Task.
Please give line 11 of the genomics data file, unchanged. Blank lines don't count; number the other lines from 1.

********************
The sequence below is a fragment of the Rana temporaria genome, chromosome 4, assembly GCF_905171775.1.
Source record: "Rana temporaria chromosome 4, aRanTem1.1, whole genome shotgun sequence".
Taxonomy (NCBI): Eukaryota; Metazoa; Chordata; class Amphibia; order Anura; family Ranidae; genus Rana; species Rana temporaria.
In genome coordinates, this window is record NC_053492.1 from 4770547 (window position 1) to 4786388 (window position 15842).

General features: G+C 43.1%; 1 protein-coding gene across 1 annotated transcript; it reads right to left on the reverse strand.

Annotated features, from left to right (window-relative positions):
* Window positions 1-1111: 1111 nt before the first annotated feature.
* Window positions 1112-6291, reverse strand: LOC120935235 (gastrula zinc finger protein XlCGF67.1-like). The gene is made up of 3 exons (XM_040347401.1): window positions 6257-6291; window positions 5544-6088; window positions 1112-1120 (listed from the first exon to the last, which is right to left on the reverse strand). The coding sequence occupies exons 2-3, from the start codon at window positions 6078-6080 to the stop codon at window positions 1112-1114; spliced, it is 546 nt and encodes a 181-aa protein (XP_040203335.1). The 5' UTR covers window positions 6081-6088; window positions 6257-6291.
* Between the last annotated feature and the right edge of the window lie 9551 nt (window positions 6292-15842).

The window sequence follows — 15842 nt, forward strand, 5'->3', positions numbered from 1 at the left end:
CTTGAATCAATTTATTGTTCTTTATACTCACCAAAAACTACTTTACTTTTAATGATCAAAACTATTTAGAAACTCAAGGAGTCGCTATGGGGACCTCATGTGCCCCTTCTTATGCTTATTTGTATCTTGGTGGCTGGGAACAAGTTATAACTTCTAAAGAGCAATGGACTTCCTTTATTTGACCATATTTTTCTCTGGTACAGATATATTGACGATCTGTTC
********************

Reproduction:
CTTGAATCAATTTATTGTTCTTTATACTCACCAAAAACTACTTTACTTTTAATGATCAAAACTATTTAGAAACTCAAGGAGTCGCTATGGGGACCTCATGTGCCCCTTCTTATGCTTATTTGTATCTTGGTGGCTGGGAACAAGTTATAACTTCTAAAGAGCAATGGACTTCCTTTATTTGACCATATTTTTCTCTGGTACAGATATATTGACGATCTGTTC